In 2008, with foreclosures increasing in Boston, particularly in neighborhoods with high percentages of lower income and Black and Latino households, some 25 tenant, community, nonprofit, legal and government agencies and organizations came together and formed the Coalition for Occupied Homes in Foreclosure (COHIF). Among the participants were representatives from a distinguished group of housing professionals, including Boston Community Capital; Boston Tenant Coalition; City Life/Vida Urbana; Greater Four Corners Action Coalition, Harvard Legal Aid Bureau; Massachusetts Association of Community Development Corporations; Planning Office for Urban Affairs (the affordable housing development arm of the Archdiocese of Boston); the University of Massachusetts Center for Social Policy; and housing consultants Charleen Regan and Mat Thall. Central to this new effort were concerns about the fate of occupied foreclosed homes. COHIF was primarily concerned with finding solutions to allow residents of these properties - both owners and tenants -to stay in their homes despite the threat or reality of foreclosure, and to insure that the properties continue to be occupied without interruption, thereby avoiding the negative, destabilizing effects of vacant properties on the surrounding neighborhood.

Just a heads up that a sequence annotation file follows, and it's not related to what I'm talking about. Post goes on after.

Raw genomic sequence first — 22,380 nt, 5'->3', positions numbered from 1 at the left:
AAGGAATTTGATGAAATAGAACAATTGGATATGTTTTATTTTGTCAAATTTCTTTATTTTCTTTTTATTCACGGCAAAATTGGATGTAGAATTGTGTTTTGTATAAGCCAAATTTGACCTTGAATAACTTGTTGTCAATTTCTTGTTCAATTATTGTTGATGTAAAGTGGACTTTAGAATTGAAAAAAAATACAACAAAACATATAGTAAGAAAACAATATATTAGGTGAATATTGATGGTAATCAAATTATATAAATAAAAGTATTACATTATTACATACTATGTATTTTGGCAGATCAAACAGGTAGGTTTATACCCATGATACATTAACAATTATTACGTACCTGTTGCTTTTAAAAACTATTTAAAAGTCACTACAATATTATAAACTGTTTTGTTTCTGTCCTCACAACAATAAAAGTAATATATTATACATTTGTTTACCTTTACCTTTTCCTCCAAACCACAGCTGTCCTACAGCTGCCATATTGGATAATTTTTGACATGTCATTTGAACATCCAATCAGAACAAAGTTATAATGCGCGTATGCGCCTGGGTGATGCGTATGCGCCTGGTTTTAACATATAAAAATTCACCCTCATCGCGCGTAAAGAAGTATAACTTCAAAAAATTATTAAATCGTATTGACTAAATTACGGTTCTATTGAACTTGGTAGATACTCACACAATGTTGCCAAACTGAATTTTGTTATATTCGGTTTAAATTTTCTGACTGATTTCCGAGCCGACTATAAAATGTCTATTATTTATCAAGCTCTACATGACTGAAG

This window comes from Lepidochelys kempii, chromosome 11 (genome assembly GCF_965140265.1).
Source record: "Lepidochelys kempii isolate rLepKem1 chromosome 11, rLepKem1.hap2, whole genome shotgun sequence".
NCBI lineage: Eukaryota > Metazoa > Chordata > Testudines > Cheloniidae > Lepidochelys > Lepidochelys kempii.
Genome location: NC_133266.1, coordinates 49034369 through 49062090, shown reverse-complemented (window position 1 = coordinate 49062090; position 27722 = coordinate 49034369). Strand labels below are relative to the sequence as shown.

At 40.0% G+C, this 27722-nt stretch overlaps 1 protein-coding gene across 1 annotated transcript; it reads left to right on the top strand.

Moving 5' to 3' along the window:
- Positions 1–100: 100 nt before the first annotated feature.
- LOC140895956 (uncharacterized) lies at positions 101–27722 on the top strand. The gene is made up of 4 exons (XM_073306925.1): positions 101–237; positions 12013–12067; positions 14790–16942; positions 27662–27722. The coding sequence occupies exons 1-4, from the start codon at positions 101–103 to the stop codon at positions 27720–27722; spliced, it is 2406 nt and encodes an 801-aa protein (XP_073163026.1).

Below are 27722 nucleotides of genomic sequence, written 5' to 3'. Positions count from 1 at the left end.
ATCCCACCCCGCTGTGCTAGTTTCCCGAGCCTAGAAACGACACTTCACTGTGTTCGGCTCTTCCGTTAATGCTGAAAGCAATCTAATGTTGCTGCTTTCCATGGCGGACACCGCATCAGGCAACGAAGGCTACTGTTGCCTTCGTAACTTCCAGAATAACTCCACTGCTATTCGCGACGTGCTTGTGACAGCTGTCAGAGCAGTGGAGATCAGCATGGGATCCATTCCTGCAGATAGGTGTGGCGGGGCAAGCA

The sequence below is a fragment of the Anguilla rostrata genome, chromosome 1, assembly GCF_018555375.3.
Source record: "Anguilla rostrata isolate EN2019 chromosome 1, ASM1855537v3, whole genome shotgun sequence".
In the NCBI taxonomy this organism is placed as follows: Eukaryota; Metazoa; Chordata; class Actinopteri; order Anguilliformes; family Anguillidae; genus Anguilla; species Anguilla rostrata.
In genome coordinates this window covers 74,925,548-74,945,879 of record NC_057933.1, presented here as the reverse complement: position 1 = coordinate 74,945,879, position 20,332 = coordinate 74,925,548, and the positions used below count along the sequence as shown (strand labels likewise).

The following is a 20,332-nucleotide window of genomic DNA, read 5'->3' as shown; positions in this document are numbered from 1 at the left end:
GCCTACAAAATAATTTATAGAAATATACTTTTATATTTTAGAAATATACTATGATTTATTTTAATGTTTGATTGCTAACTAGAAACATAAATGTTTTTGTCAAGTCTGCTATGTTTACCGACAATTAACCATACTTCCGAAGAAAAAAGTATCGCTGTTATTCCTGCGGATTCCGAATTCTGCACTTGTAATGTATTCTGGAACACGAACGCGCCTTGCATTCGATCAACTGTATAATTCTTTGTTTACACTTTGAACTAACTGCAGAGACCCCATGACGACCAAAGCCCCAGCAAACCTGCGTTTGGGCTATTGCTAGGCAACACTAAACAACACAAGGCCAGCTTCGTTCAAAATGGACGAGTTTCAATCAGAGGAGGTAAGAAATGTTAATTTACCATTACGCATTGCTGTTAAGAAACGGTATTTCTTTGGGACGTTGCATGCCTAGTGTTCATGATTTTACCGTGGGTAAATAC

In 2010, in collaboration with several advocacy groups, COHIF was successful in achieving the passage of just-cause eviction protections for tenants in foreclosed properties (hyperlink to Tenant Protections in Foreclosed Properties, An Act Relative to Mortgage Foreclosures). The following year, COHIF initiated a series of roundtable discussions to consider how, exactly, it could spearhead a new initiative to achieve the goals first articulated in 2008. In short, the challenge was to develop a strategy to "acquire, hold, and develop occupied properties (where no former owner or tenant can purchase), and to expand and use regulatory tools such as receivership and code enforcement to hold bank and investor owners more accountable to the residents and the community."
In addition to being committed to assisting existing residents of financially at-risk properties to remain in their homes, COHIF aims to increase resident and community control of housing, so that it stays affordable over the long-term. Thus, COHIF strives to maintain neighborhood stability by ensuring that homes never become vacant and that existing residents are provided security of tenure.